On January 22, I took part in Chicago’s Point in Time homeless count; from 9pm to 1am I drove around the West Side, tallying those who appeared to be homeless and asking them to complete a short survey.  In conjunction with volunteers conducting a shelter count that same evening, we attempted to identify and document the entire homeless population of Chicago, noting various demographic characteristics and attempting to get a good sample of the population to give more in-depth information about their current situation.  It’s a massive undertaking, one that ever single city receiving Federal dollars for homelessness intervention has to complete.  Thankfully, the weather outside was bad enough (sub-zero temps with wind chill) so that most of the homeless went to shelters, warming centers, or other buildings that offered some barrier against the cold.  This made the count very easy and probably more accurate.  With that being said, there were still people on the streets that night.  After four hours of driving around, we tallied eight homeless individuals—that’s eight people who had nowhere else to go, eight people who had to stay outside in conditions that could very well kill them. 

The streets of Chicago look very different at night, even on a night that keeps most people indoors.  Our survey area was in West Chicago, in areas that one of the workers in my van (Ned, a native of the area) called “Dope City.”  Although we didn’t see many homeless individuals out and about that night, we did see lots of young men hanging out on street corners.  A volunteer in our van asked if we should ask these young men to complete the survey.  My supervisor, who was driving, said that there was no need; they obviously weren’t homeless.  I could tell that he was right, and I was surprised to discover that over the course of my internship I had gained knowledge of the subtle signs of homelessness: quality of clothing, how many homeless people carry themselves, whether or not they have bags with them, how swollen their ankles are, etc.  These young men carried themselves confidently, had nice clothes and boots and were purposefully staying in one spot, even though the wind was blowing and they could have easily ducked into a gas station or doorway.  I was surprised at how many of these young men, who work in the drug trade, had braved the elements.  “This is nothing, there’s hardly anyone here,” Ned told me.  “You know it’s cold when the drug dealers aren’t out.”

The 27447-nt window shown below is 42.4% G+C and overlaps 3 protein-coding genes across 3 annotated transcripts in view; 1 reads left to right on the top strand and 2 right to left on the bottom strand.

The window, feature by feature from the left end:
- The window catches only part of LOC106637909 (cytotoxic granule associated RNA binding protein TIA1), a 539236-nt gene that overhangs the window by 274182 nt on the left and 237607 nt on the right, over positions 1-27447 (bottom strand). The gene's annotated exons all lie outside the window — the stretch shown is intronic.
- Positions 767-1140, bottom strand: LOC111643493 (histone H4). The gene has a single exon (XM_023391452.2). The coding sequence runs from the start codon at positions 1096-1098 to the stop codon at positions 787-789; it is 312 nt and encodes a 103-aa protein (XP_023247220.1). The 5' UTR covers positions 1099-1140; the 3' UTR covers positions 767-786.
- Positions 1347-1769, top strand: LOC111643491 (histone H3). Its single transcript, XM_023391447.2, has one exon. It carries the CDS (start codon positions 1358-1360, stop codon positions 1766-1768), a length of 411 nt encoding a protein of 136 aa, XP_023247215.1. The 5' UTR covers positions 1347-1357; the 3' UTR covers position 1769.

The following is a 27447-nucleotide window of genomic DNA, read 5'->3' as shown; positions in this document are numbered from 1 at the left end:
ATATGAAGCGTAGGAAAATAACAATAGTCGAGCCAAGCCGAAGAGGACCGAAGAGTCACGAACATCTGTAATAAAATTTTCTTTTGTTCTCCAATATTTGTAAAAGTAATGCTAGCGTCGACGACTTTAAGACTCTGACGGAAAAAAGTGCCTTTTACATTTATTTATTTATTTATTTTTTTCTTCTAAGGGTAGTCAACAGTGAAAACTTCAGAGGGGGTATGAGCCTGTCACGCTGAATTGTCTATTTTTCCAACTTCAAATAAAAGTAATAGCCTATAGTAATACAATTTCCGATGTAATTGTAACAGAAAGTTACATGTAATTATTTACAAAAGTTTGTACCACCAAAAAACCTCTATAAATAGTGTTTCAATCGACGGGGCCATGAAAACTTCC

It seems to me that the City of Chicago, both the government and the public, have written off certain people and neighborhoods.  Here we were, counting all the homeless in the city, and no one was counting the young people in the drug trade.  These individuals may not be homeless now, but chances are they will be in 10 to 15 years.  They will probably get arrested, serve time, and then not be able to find a job once they are released from prison because of their ex-offender status.  Without income, they won’t be able to afford basic necessities.  This is the story I hear all the time from the middle-aged men who come to us for services.  Once they’re homeless, the city is willing to find them shelter, get them into job-training programs, fund substance abuse interventions, etc.  If the city were to invest in interventions that could prevent this pattern, we would probably find significantly fewer homeless men on the street in the next 10 years.  When I look at the work the Salvation Army does with the homeless, I see a lack in preventative services.  We help clients who are homeless or who are in immediate danger of becoming homeless; it’s a requirement for many of our programs.  The Salvation Army does not reach out to the young people who are at risk for becoming homeless in their adult lives; they do not offer workforce development, tutoring, life-skills training for youth and young adults.   Do people have to be naked, hungry, or sick before we clothe, feed, and comfort them?